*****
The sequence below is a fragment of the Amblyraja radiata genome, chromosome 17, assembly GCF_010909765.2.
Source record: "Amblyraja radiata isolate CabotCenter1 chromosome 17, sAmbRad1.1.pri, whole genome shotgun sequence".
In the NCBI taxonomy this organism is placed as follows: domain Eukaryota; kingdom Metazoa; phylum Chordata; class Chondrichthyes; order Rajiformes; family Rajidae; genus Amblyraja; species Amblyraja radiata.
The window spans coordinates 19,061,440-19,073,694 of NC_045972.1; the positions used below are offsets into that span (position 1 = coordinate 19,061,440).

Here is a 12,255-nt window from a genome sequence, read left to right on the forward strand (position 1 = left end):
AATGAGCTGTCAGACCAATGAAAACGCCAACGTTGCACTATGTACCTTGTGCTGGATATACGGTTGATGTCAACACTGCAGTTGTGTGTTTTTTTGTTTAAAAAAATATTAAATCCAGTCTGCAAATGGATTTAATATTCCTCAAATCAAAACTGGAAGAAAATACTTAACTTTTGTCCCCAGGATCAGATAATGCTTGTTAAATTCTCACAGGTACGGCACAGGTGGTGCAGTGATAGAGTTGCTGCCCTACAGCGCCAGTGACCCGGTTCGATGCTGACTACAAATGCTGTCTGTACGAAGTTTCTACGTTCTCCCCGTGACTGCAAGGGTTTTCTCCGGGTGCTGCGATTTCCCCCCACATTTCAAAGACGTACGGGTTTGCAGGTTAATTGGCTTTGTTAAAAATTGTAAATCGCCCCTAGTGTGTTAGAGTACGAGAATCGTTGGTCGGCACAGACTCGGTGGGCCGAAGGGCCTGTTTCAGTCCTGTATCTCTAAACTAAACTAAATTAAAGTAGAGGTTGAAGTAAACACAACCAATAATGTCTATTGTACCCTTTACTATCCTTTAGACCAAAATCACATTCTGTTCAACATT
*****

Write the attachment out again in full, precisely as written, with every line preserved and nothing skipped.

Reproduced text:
The sequence below is a fragment of the Amblyraja radiata genome, chromosome 17, assembly GCF_010909765.2.
Source record: "Amblyraja radiata isolate CabotCenter1 chromosome 17, sAmbRad1.1.pri, whole genome shotgun sequence".
In the NCBI taxonomy this organism is placed as follows: domain Eukaryota; kingdom Metazoa; phylum Chordata; class Chondrichthyes; order Rajiformes; family Rajidae; genus Amblyraja; species Amblyraja radiata.
The window spans coordinates 19,061,440-19,073,694 of NC_045972.1; the positions used below are offsets into that span (position 1 = coordinate 19,061,440).

Here is a 12,255-nt window from a genome sequence, read left to right on the forward strand (position 1 = left end):
AATGAGCTGTCAGACCAATGAAAACGCCAACGTTGCACTATGTACCTTGTGCTGGATATACGGTTGATGTCAACACTGCAGTTGTGTGTTTTTTTGTTTAAAAAAATATTAAATCCAGTCTGCAAATGGATTTAATATTCCTCAAATCAAAACTGGAAGAAAATACTTAACTTTTGTCCCCAGGATCAGATAATGCTTGTTAAATTCTCACAGGTACGGCACAGGTGGTGCAGTGATAGAGTTGCTGCCCTACAGCGCCAGTGACCCGGTTCGATGCTGACTACAAATGCTGTCTGTACGAAGTTTCTACGTTCTCCCCGTGACTGCAAGGGTTTTCTCCGGGTGCTGCGATTTCCCCCCACATTTCAAAGACGTACGGGTTTGCAGGTTAATTGGCTTTGTTAAAAATTGTAAATCGCCCCTAGTGTGTTAGAGTACGAGAATCGTTGGTCGGCACAGACTCGGTGGGCCGAAGGGCCTGTTTCAGTCCTGTATCTCTAAACTAAACTAAATTAAAGTAGAGGTTGAAGTAAACACAACCAATAATGTCTATTGTACCCTTTACTATCCTTTAGACCAAAATCACATTCTGTTCAACATT